# this, if it's already enabled in /etc/bash.bashrc and /etc/profile
# sources /etc/bash.bashrc).
if ! shopt -oq posix; then
  if [ -f /usr/share/bash-completion/bash_completion ]; then
    . /usr/share/bash-completion/bash_completion
  elif [ -f /etc/bash_completion ]; then
    . /etc/bash_completion

export NVM_DIR="$HOME/.nvm"
[ -s "$NVM_DIR/nvm.sh" ] && . "$NVM_DIR/nvm.sh"

# Node Environment Setup


This fixed it for me:


Just edit your Intellij launcher / startup script and change that to /bin/bash -i -c <path to ide.sh>


idea terminal launches a login shell by default, so my .bashrc file is not read.

I solve the problem by going to Settings. Then, expand 'Tools' in the left panel and click 'Terminal'. Add -i to your Shell Path. (eg. /bin/bash -i)


I am running on Ubuntu and had the same issue shown by not being able to run node from the IntelliJ Idea terminal or being able to run gradle tasks that start a nvm related process.

Some of the existing answers fixed it for me when using the terminal within Idea, but running the gradle tasks still did not work. Starting it with bash -l -c... as found elsewhere did not work either.

Initially solved it by creating a start script that does the same as what nvm does, and then did the bash -l -c... and that worked, but found (after that) that the -i as stated above works as well and is simpler... So my .desktop exec entry line is now:

Exec=/bin/bash -i -c /opt/intellij/idea-IU/bin/idea.sh "%f"

Just mentioning it here as the accepted solution does not work for starting nvm related gradle tasks from within Idea.


does it help if you run IntelliJ as admin? On Windows this solves many of the issues I had with setting up Node, Bower and Git

  • Unfortunately, it is not working. I did gksudo -k -u root "/opt/idea-IU-162.2032.8/bin/idea.sh" %f to run IntellIjJ as root, and I tried node --version inside, and it still doesn't show anything. Thanks for your help anyway. – Raymond Pang Nov 3 '16 at 15:58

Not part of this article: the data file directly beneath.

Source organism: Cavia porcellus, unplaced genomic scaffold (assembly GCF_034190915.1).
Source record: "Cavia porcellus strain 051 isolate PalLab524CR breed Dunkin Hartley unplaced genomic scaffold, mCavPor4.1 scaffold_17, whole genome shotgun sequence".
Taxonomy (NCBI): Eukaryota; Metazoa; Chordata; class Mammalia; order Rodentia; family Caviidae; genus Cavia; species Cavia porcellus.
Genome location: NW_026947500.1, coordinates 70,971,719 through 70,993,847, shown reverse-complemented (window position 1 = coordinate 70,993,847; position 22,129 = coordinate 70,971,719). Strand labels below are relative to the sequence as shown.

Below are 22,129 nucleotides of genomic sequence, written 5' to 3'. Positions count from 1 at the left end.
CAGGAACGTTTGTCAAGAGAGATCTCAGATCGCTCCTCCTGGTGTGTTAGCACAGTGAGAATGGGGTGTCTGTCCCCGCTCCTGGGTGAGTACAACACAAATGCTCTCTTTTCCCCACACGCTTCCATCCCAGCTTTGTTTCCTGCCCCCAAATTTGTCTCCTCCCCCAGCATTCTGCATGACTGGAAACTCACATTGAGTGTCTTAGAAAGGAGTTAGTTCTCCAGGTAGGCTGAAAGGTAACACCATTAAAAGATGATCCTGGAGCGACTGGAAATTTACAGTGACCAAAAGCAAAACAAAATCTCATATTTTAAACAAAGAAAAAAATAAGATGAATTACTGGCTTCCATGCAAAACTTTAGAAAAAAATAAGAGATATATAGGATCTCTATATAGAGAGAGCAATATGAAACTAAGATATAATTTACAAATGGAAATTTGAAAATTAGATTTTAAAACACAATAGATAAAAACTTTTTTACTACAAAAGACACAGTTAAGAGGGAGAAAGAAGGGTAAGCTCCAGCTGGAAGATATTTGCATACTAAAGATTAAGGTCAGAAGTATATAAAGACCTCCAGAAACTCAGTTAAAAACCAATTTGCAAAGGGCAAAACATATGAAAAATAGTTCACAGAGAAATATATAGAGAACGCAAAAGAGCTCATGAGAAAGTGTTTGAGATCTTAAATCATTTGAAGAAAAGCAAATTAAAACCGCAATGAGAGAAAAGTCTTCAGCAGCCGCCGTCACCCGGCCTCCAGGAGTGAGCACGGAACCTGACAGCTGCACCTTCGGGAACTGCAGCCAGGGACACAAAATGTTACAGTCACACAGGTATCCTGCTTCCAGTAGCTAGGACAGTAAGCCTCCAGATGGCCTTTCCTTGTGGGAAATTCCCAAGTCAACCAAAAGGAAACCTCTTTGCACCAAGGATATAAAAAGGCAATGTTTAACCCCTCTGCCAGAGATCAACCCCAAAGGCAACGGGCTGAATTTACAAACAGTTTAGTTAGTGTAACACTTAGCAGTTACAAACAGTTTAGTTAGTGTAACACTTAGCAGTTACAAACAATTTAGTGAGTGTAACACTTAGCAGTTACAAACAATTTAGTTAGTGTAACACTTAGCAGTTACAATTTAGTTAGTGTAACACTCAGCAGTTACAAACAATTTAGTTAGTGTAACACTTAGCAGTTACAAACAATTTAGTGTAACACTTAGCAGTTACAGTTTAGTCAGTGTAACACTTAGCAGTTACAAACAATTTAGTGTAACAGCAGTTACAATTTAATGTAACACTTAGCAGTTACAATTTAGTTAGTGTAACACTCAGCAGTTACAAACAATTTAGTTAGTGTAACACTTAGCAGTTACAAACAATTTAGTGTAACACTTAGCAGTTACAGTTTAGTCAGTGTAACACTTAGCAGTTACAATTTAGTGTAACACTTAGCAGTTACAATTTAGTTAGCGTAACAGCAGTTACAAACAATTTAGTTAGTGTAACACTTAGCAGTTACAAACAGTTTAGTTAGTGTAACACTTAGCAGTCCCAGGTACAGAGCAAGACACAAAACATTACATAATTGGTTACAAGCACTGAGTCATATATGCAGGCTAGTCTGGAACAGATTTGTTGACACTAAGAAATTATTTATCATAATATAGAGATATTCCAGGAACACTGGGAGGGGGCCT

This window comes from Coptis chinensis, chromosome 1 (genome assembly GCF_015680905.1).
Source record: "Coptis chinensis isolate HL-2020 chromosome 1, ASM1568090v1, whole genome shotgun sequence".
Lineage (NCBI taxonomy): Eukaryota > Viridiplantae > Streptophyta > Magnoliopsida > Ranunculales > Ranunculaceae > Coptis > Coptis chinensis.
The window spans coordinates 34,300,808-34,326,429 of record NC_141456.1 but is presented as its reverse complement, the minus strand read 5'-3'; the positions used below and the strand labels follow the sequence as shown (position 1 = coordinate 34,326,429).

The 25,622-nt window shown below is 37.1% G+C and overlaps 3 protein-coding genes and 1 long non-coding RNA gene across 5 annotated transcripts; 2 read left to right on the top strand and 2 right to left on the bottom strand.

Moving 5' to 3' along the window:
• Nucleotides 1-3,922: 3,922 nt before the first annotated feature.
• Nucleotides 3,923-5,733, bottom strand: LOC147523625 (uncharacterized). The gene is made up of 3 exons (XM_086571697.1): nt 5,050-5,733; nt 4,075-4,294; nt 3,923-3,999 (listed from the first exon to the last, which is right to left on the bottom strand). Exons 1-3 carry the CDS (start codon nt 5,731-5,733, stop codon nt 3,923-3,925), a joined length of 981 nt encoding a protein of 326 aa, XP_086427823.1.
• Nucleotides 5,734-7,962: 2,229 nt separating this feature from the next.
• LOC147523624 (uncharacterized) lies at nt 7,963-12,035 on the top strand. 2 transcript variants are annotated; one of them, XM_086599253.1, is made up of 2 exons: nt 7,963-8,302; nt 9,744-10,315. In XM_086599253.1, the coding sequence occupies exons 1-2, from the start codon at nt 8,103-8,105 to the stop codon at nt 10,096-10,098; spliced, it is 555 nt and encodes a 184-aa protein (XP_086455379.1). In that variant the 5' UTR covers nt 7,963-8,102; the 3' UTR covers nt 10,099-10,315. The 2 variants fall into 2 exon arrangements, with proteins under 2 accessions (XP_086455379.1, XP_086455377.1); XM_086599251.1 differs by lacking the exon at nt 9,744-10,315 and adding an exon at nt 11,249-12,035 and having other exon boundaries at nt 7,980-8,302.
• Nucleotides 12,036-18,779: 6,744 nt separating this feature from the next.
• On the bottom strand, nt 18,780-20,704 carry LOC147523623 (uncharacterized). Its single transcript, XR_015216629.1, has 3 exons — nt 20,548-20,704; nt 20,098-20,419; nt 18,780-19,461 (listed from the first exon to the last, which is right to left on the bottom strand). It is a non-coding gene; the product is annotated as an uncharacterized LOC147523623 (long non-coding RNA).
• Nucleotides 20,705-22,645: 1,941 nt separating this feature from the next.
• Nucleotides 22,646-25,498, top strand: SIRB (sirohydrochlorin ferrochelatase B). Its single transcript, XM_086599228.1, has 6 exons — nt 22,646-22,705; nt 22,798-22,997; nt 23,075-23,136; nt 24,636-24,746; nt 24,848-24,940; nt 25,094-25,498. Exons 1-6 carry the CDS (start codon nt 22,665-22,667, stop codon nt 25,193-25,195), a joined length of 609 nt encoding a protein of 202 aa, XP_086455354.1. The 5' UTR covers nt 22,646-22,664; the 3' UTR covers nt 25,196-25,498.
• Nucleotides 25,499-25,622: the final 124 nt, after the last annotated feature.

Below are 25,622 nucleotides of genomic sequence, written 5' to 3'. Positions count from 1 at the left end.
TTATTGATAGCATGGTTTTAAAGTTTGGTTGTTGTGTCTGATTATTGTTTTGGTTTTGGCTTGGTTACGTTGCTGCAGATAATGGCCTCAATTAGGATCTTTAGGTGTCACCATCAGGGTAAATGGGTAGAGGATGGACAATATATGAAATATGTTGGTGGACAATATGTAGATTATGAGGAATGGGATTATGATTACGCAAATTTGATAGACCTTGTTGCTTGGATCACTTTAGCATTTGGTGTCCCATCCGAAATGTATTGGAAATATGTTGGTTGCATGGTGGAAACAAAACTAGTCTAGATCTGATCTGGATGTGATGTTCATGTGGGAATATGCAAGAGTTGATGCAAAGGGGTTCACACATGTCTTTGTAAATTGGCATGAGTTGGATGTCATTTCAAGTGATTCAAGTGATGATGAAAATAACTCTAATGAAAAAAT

The issue is that your environment(s) is(are) different from running intellij and which bash session you ran nvm <command (install/use)>. It is usually a good idea to add that line nvm recommends to add into your ~/.bashrc that will export the needed environment variables into each of your bash sessions. If you can run node --version from bash and it prints v6.8.0, your environment is correct, you just need to run intellij from that context, personally I'm not a fan of IDEs so I wouldn't know exactly, but I imagine intellij has a way to be executed from the command line.

  • If you mean this line of code, export NVM_DIR="$HOME/.nvm" [ -s "$NVM_DIR/nvm.sh" ] && . "$NVM_DIR/nvm.sh" , it is already added and I did source ~/.bashrc but the one it outputs is v4.2.6 from /usr/bin/node --version, instead of the v6.8.0 one installed with nvm, that means it doesn't solve the problem – Raymond Pang Nov 3 '16 at 16:30
  • 1
    @RaymondPang ok good, then you probably just need to run intellij from the command line, so that those environment variables are within intellij's environment. – Christian Grabowski Nov 3 '16 at 18:13
  • 2
    @RaymondPang Christian is right, your issue is that NVM's env vars aren't being passed to intellij due to is not being a child process of bash. See linuxcourse.rutgers.edu/rute/node12.html section 9.9 for details – user6157733 Nov 3 '16 at 18:22
  • @Christian Grabowski I typed /opt/idea-IU-162.2032.8/bin/idea.sh in Terminal to launch intelliJ, Is this exactly what you mean by "running from the command line"? After that, I still cannot get the same environment variable and Node in intelliJ. – Raymond Pang Nov 5 '16 at 13:48